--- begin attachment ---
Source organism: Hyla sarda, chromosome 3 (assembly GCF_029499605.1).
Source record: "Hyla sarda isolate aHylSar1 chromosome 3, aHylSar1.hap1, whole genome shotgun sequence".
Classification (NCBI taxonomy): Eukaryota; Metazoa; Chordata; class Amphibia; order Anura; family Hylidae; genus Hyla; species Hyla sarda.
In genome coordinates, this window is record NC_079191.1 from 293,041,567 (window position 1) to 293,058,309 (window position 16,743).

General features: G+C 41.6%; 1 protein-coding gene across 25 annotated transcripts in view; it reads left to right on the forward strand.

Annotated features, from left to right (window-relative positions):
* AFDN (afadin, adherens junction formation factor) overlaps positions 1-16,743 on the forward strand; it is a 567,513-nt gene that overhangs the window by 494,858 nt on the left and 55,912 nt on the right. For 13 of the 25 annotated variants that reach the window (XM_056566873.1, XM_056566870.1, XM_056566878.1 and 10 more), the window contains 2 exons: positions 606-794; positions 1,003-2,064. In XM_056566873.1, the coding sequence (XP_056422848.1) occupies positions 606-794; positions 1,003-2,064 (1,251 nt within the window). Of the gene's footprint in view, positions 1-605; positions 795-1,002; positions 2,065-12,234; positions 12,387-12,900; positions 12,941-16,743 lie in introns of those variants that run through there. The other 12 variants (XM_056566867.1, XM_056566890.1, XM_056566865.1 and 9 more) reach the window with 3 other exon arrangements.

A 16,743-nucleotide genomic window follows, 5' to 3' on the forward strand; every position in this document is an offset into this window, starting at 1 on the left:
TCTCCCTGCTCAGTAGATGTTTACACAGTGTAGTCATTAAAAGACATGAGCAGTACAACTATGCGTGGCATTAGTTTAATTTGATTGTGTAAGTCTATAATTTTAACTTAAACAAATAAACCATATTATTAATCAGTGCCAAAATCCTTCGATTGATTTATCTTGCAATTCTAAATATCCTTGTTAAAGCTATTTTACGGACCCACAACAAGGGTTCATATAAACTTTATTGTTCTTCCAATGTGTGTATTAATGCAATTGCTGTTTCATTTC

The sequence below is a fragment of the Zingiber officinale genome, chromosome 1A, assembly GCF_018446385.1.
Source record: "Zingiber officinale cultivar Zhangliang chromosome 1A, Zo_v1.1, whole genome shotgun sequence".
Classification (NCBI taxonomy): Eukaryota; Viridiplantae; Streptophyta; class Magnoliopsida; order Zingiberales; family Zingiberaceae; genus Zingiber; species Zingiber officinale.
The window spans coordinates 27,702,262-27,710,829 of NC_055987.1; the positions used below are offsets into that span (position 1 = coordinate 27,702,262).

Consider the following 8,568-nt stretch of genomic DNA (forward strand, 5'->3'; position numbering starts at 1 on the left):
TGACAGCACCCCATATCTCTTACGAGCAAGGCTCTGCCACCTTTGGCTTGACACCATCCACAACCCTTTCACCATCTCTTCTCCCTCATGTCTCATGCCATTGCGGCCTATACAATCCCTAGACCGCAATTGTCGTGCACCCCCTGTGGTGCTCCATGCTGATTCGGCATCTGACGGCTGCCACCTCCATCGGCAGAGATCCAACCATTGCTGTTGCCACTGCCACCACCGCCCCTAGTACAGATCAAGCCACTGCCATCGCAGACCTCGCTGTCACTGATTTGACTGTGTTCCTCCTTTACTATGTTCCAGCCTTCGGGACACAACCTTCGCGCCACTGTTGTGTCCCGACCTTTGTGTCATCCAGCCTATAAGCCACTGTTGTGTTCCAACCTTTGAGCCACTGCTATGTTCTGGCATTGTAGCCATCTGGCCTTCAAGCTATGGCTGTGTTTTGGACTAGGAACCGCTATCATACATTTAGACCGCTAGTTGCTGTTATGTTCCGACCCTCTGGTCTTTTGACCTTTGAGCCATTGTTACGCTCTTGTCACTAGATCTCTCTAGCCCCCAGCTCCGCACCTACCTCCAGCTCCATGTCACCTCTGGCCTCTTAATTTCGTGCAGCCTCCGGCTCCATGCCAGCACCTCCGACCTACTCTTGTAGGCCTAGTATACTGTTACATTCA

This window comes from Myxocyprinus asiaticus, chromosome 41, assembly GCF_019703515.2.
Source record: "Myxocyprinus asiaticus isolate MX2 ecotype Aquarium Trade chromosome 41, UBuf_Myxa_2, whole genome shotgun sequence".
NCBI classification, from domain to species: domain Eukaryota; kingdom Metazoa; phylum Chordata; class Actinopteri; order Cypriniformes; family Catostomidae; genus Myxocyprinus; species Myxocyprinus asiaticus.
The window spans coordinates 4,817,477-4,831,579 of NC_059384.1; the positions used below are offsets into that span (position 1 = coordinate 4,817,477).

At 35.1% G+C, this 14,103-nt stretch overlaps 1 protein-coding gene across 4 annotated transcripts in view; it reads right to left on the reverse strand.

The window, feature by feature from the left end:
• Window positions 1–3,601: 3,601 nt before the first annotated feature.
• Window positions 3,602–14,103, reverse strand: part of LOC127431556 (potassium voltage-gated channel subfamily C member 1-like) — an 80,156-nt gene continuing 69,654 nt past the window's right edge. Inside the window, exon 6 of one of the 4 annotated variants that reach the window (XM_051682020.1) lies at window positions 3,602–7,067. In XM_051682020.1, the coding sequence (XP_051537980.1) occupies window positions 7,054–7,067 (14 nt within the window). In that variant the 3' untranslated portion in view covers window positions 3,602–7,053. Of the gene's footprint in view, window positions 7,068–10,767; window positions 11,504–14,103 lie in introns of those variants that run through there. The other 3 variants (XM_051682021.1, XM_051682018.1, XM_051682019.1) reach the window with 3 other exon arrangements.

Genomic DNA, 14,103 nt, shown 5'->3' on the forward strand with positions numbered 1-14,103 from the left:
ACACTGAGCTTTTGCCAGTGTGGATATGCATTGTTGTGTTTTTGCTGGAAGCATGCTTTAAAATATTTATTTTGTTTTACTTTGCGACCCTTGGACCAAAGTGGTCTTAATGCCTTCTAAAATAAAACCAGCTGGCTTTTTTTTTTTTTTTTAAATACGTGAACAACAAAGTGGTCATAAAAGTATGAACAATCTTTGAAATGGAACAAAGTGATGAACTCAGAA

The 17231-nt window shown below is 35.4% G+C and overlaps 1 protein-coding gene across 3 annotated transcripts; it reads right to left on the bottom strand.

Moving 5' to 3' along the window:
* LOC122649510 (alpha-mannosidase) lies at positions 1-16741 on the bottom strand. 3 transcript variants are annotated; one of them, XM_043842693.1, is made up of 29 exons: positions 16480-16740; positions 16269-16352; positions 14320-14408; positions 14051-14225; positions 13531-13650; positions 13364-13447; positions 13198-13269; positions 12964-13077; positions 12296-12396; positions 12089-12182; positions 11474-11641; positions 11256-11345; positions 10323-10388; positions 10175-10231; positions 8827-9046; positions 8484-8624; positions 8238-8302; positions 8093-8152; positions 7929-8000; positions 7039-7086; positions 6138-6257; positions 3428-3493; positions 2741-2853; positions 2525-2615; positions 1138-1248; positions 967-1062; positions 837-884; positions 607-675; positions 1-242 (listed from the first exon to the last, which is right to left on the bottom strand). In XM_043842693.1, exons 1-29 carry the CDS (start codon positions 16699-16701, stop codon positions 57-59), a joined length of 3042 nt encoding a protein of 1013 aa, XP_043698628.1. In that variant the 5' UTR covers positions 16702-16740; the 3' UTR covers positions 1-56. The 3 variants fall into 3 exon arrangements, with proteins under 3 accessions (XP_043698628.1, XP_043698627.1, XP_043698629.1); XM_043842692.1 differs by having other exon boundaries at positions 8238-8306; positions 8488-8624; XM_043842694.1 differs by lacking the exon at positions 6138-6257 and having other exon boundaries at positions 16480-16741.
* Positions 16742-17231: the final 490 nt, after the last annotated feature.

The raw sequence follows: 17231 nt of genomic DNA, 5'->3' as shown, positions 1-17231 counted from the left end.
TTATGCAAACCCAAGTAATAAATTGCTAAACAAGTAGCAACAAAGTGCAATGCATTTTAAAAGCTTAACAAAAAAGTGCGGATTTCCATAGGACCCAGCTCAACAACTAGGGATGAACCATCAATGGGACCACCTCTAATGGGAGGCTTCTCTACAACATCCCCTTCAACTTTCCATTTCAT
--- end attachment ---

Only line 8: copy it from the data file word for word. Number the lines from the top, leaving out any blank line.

A 16,743-nucleotide genomic window follows, 5' to 3' on the forward strand; every position in this document is an offset into this window, starting at 1 on the left: